But, while certainly no Ronnie James Dio or Debbie Abono, there doesn't seem to be much out there to indicate he was the kind of guy who led a life of hellbent self-destruction or considered his wife and unborn child as unimportant or that he was putting a junkie lifestyle ahead of their well-being. It may very well turn out that he overdosed or that he was staying at the hotel because he was cheating on his wife with some neo-nazi, country western cult member with a penchant for mutually induced auto-asphyxiation using bass guitar strings. It's just as likely that he was staying at the hotel because of marital problems of some sort and that his death was health related. Who knows? I can tell you one thing for sure. If my life were filmed for all to see, there would be countless scenes that would make ya cringe and leave ya with little choice but to judge me pretty harshly. Hopefully, there would be equally as many scenes that would make ya cheer and hope for the best possible outcome for all involved. Thankfully for us all, that movie will never be made. I suspect the same is close to true for most of you as well.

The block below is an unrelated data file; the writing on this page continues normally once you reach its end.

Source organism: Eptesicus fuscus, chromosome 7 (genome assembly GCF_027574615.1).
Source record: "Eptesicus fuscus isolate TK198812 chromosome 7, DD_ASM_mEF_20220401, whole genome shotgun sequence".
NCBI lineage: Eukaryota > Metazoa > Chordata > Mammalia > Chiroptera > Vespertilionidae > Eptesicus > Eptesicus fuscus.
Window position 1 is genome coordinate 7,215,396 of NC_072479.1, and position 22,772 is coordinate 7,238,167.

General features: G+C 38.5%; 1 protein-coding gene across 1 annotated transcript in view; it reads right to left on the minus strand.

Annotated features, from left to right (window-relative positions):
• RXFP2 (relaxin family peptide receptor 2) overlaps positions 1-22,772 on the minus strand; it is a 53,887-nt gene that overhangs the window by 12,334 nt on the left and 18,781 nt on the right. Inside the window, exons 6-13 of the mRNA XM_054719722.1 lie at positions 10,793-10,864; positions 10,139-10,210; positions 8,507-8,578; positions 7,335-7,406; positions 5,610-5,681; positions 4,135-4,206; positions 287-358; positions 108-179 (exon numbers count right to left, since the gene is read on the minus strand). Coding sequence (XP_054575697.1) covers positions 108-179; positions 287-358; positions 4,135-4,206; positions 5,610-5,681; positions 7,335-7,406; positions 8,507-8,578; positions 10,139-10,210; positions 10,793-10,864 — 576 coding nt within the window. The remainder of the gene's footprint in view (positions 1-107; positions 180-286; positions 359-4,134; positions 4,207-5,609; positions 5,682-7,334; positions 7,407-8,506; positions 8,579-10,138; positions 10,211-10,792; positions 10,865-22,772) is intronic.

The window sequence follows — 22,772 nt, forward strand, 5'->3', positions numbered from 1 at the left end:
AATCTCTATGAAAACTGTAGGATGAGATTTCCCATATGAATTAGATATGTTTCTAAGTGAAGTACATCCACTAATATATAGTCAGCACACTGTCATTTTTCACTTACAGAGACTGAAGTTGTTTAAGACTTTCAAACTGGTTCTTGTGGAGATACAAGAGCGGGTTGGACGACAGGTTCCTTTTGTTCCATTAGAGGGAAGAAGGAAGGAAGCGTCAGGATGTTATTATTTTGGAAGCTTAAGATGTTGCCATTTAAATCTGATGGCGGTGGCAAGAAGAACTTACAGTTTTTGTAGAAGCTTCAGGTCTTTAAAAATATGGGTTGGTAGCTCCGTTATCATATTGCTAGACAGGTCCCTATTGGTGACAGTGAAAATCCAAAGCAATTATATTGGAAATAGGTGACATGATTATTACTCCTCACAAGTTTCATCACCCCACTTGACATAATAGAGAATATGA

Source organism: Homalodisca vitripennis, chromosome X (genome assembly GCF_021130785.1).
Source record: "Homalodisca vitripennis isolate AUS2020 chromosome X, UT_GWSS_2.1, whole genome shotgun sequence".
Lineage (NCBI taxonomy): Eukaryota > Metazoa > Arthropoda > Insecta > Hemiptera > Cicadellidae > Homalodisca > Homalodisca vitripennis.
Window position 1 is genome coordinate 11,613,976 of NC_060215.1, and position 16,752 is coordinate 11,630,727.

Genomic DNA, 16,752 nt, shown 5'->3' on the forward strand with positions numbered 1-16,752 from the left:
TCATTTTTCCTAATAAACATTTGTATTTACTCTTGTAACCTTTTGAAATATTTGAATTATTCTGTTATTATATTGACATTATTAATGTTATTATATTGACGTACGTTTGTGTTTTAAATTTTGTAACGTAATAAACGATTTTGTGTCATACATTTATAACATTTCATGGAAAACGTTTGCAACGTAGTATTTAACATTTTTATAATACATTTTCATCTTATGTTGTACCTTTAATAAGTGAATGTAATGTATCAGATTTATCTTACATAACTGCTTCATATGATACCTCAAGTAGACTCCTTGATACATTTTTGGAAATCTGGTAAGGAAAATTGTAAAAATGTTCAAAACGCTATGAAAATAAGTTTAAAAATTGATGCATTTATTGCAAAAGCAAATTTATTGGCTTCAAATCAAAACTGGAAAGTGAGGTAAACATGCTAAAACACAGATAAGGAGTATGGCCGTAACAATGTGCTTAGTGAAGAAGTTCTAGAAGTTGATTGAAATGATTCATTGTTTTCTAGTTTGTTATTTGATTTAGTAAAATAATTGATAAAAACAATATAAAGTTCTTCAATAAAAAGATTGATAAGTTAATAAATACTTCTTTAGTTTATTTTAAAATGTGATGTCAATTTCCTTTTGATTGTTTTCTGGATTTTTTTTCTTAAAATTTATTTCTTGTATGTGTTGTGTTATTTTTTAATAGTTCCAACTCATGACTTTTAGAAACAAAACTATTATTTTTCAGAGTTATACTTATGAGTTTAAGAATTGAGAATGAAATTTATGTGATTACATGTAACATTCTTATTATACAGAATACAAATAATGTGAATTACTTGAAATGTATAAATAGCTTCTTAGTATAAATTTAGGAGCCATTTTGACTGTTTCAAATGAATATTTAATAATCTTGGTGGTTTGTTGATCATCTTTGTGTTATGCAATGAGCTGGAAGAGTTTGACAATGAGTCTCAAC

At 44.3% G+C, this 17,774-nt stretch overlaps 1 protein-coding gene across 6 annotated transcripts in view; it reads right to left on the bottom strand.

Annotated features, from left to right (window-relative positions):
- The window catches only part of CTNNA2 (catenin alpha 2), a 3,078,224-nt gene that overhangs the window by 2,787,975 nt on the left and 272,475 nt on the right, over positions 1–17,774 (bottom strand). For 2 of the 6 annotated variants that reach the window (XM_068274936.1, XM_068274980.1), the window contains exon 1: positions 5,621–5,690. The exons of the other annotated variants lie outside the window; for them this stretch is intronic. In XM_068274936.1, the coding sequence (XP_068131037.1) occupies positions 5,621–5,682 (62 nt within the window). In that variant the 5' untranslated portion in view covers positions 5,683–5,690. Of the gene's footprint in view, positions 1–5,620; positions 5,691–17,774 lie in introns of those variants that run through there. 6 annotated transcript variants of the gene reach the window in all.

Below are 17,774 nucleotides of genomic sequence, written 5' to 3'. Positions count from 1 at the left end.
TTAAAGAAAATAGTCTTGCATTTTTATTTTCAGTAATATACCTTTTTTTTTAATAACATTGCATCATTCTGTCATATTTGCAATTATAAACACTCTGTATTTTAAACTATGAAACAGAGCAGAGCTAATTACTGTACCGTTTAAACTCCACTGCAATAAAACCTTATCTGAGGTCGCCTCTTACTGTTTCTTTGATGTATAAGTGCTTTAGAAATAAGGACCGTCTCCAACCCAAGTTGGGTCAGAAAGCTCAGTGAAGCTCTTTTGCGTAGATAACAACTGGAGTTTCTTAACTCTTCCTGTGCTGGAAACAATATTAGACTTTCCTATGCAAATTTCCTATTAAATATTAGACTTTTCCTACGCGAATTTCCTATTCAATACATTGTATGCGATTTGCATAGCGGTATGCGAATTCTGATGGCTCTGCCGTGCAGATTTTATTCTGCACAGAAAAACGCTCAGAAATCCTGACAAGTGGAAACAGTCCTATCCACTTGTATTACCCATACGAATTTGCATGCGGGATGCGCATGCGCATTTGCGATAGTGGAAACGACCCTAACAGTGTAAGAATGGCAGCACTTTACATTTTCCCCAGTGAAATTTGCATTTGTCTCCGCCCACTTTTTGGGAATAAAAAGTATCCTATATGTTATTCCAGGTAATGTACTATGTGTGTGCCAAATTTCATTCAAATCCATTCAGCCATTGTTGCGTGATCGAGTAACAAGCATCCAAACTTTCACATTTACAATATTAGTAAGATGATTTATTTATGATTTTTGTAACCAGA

I really don't mean this as a shot at the members that trashed the guy in this thread. I just found myself having a reaction to it and wanted to add my thoughts to the conversation. I don't expect ya to agree with all or any of what I think. I just found it sorta sucking that this thread started out with some remorse and members saying R.I.P. but then quickly spiraled into a series of speculations and accusations about a guy who will never have the chance to defend himself or his choices. Anything but letting him rest in peace y'know? Sure, there's all kinds of room for us to debate the sociological ramifications of drug abuse and whether our positions fall more on the side of blaming the addict or lean towards seeking some kind of compassionate understanding. My personal beliefs tend to sway back and forth and I work in the field of helping people with these kinds of factors in their history so, for me, I doubt there's really a simple concrete truth to be found on the matter. The bottom line, in my opinion at least, is that we're all pretty much just mortal beings doing our best to get by while we're here while trying to enjoy ourselves and each other as much as possible without causing too much grief to others along the way. I doubt Paul was much different.
Sorry for the huge read haha... Work's slow